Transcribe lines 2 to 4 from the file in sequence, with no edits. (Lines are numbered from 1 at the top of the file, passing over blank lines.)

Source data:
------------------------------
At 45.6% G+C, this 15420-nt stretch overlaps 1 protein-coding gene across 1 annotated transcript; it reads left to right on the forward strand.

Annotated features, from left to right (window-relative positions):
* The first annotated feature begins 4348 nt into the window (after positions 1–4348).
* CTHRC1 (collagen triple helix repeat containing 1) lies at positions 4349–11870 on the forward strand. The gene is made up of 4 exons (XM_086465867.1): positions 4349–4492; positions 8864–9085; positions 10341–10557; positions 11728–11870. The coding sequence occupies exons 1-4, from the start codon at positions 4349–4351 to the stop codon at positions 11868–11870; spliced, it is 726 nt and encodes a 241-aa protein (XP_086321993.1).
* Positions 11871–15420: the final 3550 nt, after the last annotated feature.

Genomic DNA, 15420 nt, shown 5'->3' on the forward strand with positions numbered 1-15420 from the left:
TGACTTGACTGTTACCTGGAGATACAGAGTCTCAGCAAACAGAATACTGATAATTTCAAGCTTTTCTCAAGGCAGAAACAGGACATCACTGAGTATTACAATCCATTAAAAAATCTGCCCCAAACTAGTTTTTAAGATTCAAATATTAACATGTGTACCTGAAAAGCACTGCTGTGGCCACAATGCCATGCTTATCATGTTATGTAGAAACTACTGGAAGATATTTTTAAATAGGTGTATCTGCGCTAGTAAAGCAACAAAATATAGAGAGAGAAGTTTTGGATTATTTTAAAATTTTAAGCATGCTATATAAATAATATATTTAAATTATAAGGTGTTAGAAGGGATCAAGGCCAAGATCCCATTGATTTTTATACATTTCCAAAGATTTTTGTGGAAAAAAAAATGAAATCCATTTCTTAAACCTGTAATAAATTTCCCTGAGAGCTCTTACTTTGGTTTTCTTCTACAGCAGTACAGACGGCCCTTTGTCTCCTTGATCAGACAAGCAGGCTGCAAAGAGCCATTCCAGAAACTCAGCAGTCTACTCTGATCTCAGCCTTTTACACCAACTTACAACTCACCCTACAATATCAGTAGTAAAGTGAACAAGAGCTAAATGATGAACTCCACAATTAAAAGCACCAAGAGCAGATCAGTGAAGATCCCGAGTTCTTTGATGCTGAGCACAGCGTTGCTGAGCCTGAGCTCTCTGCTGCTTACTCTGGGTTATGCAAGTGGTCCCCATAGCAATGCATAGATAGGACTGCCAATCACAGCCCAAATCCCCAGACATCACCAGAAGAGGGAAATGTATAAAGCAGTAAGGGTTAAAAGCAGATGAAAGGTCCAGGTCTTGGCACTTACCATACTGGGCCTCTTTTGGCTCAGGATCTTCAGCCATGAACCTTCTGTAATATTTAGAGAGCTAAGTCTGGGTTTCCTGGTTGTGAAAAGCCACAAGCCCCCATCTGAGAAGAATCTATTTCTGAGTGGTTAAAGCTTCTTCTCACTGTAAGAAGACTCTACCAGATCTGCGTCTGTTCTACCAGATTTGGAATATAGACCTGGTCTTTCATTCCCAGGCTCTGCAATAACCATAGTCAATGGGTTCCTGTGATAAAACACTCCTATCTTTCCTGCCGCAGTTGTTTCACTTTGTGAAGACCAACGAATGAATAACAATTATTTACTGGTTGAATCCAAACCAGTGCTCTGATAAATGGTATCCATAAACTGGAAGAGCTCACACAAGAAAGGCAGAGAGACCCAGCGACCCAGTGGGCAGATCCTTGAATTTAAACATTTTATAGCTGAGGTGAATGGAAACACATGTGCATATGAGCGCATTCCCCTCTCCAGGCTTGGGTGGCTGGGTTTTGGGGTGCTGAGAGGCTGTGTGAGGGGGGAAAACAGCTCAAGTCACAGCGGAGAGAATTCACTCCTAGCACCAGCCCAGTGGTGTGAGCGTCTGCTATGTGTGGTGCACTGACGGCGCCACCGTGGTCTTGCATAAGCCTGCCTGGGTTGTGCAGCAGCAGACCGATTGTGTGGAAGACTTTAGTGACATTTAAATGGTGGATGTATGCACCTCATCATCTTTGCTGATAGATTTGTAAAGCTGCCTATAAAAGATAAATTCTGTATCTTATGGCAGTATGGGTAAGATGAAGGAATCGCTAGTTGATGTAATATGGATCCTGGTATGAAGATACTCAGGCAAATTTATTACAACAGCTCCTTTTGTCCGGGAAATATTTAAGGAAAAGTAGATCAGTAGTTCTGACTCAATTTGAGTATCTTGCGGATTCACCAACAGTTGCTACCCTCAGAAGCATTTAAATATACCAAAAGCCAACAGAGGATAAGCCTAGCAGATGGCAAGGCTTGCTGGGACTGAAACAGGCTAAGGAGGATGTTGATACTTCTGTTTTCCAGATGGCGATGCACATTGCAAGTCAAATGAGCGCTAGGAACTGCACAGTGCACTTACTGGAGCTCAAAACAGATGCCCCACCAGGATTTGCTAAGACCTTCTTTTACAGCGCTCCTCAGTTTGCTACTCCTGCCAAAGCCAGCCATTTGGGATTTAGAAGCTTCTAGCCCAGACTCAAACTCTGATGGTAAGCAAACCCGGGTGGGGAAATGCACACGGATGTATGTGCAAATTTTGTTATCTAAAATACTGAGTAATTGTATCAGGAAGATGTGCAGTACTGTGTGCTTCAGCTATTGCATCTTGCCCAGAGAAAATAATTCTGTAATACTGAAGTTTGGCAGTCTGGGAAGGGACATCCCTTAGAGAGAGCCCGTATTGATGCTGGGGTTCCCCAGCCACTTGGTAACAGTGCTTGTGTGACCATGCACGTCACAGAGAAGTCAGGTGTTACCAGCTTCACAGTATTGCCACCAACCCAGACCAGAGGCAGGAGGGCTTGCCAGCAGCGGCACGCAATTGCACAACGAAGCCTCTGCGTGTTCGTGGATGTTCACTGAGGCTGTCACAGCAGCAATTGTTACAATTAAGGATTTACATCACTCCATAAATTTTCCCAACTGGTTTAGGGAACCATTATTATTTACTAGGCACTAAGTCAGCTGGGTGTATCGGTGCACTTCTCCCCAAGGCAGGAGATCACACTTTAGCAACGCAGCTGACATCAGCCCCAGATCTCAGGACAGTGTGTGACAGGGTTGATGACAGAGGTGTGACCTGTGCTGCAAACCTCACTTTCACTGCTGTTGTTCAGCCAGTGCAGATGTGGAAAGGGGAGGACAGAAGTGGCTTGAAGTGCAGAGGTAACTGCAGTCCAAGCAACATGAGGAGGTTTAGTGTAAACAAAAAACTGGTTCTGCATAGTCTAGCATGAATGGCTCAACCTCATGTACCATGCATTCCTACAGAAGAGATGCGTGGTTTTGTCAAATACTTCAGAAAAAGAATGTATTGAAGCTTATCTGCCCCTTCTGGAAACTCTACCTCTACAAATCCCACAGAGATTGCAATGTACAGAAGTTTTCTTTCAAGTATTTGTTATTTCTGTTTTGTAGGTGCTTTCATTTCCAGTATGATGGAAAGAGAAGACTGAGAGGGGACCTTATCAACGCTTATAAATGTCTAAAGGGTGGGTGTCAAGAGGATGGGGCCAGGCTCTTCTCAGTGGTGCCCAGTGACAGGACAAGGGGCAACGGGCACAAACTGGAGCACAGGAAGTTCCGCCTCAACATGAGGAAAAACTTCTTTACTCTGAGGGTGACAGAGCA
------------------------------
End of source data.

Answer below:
Annotated features, from left to right (window-relative positions):
* The first annotated feature begins 4348 nt into the window (after positions 1–4348).
* CTHRC1 (collagen triple helix repeat containing 1) lies at positions 4349–11870 on the forward strand. The gene is made up of 4 exons (XM_086465867.1): positions 4349–4492; positions 8864–9085; positions 10341–10557; positions 11728–11870. The coding sequence occupies exons 1-4, from the start codon at positions 4349–4351 to the stop codon at positions 11868–11870; spliced, it is 726 nt and encodes a 241-aa protein (XP_086321993.1).